Imagine that you are a Brown student in 2008. You take courses like History of France and Economic Development and Social Change. You attend class regularly, take careful notes, participate in the discussions and study groups, read, absorb, then read some more. Somehow you find time to coach some of your fellow Brown gymnasts. You study hard for exams, write papers, and meet with your professors.
Now imagine doing both these things at the same time.
You have just imagined the daily life of Alicia Sacramone, a Brown sophomore who also happens to be one of the world’s best gymnasts. When you watch Sacramone compete in floor exercises—her best event—you find yourself wondering whether Newton was wrong about gravity. Sacramone’s soaring leaps appear effortless, and her movements seem punishingly athletic, astonishingly graceful, and downright joyful.
During competitions, Sacramone appears relaxed and voluble with her teammates, but when her turn comes up she is determined and unstoppable. In 2005, Sacramone, the USA Gymnastics Sportswoman of the Year, was the U.S. national champion on the vault and on floor exercises. She was also that year’s world champion on the floor and the world’s third-best female gymnast on the vault, an event she usually dominates. In 2006, she was second in the world on the vault, and as captain of the U.S. team, she led the country’s women gymnasts to a second-place finish at the World Gymnastics Championships.
She was also captain of the U.S. team at the world championships in Stuttgart, Germany, last September. On the final day of competition, with only the floor exercises left to complete, the team trailed China by a narrow margin, thanks to missteps on the balance beam. Three U.S. women would perform routines on the floor. Sacramone’s would be the last. The women would need to be nearly flawless to overtake the Chinese team. Oh, my God, Sacramone thought, this is the most stress I’ve ever been under in my life.
While waiting for the routines to begin, Sacramone gathered her teammates around her. “It’s not over, guys,” she told them. “Everybody makes mistakes. We can do it.” And they did. By the time Sacramone and her teammates had finished their floor routines, the team led China by less than a point, winning the gold by 0.95 points, to be exact. Sacramone burst into tears. In the final individual standings, Sacramone finished second in the floor exercises, by 0.025 points to her U.S. teammate Shawn Johnson, and took third on the vault, behind athletes from China and North Korea. But winning the team gold in Stuttgart, she says, was sweetest of all: “It was overwhelming because you always dream about winning that medal. When you actually get it, you don’t know how to react. It was surreal. Everybody was crying.”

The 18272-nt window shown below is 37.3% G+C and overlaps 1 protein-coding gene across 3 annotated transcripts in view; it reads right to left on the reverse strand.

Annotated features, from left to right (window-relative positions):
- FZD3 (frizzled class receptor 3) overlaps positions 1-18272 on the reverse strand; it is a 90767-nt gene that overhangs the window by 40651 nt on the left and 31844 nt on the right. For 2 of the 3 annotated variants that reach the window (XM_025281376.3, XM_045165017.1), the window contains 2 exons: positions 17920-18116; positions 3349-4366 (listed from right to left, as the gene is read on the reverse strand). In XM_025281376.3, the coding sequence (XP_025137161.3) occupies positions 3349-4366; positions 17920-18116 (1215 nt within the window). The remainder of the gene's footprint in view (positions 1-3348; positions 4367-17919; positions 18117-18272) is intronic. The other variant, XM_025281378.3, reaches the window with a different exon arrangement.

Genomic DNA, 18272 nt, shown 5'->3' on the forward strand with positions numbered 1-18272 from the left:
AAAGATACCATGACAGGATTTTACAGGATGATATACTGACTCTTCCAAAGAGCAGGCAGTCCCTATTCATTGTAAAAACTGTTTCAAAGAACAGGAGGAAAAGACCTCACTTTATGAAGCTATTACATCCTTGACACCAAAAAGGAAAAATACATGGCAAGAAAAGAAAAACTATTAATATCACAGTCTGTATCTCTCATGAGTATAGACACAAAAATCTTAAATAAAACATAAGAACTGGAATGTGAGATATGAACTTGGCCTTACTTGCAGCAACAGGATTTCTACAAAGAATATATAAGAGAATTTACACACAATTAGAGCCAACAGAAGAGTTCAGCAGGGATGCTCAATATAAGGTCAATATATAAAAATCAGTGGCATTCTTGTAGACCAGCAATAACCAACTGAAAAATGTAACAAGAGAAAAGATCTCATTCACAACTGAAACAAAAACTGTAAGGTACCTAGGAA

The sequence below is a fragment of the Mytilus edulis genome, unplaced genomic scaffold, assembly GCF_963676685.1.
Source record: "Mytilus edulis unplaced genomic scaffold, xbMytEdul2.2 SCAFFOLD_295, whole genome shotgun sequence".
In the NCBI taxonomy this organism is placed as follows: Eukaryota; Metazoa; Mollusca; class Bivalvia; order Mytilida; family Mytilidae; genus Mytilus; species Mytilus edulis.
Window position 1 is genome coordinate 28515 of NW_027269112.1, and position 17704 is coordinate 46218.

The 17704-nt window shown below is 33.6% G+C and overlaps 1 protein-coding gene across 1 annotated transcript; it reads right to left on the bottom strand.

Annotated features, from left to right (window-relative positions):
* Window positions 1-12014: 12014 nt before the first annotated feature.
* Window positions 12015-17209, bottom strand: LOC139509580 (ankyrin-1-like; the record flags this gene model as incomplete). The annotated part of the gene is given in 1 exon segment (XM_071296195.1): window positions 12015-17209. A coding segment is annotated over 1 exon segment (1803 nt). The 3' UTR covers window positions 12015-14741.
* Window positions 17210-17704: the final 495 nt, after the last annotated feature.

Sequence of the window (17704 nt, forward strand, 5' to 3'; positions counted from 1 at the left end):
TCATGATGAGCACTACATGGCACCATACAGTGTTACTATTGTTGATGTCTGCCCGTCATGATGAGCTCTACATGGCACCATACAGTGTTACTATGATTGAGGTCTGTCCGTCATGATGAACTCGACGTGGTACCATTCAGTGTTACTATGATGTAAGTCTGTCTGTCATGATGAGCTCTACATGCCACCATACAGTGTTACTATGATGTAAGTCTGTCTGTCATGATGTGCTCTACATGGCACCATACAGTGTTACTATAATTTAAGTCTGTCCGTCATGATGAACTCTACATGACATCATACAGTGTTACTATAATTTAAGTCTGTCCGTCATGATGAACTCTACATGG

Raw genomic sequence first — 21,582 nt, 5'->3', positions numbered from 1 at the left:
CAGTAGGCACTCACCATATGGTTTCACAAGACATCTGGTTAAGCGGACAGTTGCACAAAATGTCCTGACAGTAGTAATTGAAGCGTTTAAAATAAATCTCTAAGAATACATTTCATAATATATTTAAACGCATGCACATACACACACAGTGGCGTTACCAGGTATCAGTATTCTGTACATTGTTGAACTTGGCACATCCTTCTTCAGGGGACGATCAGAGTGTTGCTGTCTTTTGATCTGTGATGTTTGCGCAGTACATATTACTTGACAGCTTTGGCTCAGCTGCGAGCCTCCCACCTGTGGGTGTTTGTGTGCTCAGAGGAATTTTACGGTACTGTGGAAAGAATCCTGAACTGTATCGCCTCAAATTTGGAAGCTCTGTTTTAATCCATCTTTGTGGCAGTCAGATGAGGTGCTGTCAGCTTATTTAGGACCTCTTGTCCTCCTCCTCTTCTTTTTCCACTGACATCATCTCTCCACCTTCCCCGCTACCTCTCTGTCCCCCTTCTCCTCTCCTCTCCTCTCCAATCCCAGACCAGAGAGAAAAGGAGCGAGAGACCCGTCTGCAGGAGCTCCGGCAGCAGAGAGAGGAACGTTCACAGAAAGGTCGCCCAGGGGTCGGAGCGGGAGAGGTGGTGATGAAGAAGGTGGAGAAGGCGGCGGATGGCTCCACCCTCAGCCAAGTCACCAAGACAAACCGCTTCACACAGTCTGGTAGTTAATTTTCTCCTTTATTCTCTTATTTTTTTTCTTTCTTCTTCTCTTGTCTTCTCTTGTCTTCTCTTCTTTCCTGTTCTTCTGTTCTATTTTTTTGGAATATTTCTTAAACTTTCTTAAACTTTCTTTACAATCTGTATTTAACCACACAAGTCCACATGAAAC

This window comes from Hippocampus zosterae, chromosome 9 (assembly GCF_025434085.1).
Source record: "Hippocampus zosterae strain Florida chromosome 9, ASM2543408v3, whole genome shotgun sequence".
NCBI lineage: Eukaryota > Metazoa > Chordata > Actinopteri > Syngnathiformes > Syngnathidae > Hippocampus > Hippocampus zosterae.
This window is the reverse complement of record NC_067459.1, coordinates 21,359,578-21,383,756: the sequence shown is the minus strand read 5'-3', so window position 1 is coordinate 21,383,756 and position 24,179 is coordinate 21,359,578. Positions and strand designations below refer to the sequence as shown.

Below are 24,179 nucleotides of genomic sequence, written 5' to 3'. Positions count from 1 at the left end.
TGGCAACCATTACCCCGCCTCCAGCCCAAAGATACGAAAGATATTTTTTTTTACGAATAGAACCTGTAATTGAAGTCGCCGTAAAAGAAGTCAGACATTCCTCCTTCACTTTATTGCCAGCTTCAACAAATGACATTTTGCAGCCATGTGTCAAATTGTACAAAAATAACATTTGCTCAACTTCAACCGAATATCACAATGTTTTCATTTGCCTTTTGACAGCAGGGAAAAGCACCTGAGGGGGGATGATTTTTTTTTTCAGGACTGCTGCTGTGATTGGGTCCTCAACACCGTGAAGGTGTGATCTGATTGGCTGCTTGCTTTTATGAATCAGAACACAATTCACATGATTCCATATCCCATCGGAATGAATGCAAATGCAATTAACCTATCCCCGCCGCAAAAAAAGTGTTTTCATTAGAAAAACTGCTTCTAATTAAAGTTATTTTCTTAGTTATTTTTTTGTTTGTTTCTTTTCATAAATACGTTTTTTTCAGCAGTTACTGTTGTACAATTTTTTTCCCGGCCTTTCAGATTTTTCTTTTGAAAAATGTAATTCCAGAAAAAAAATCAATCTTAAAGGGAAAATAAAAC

For gymnasts, however, there is no great-er competition than the Olympics. After Germany, Sacramone knew she would have to train like never before. Somehow, during her freshman year at Brown, she had found time to serve as captain of the Brown gymnastics team and had wasted no time entering the record book. At the Ivy Classic in February 2007—“World Champ Looms at Ivy Classic,” brooded Penn’s student newspaper before the competition—she set a new all-around tournament record and tied the previous vault high. She became the first Ivy League gymnast ever to finish first in every single event. She followed this up by finishing first in the floor exercises at the NCAA Northeast Regional Championship. She set Brown records on the vault, floor, and all-around.
With the Olympics on the horizon, however, something had to give, and Sacramone decided it would be competing for Brown. Shortly after returning from Germany, Sacramone announced she was turning professional, giving up her final three years of NCAA eligibility and signing with a prominent sports marketing company to rustle up endorsements for Beijing. Within the gymnastics community, the move was not surprising. The last Olympic gymnast also to compete for her college did so almost twenty years ago, but her college coach was also her elite coach. Sacramone, by contrast, was working with not only Brown head coach Sara Carver-Milne, but also elite-gymnast coaches Mihai and Silvia Brestyan in Burlington, Massachusetts, an hour and a half north of Providence. Keeping up with a rigorous academic course load while training with two sets of coaches was an unprecedented challenge.
Her freshman year, Sacramone says, turned out to be more difficult than she’d anticipated. “I’d thought, ‘This won’t be that bad. I can handle it,’” she says. “But it was a lot of training, a lot of commuting back and forth, a lot of running around, going to class, late nights, just trying to get everything done. I’m glad I did it. It was a great learning experience. It taught me how to manage my time. It even helped with my gymnastics. My consistency went up just from doing both.”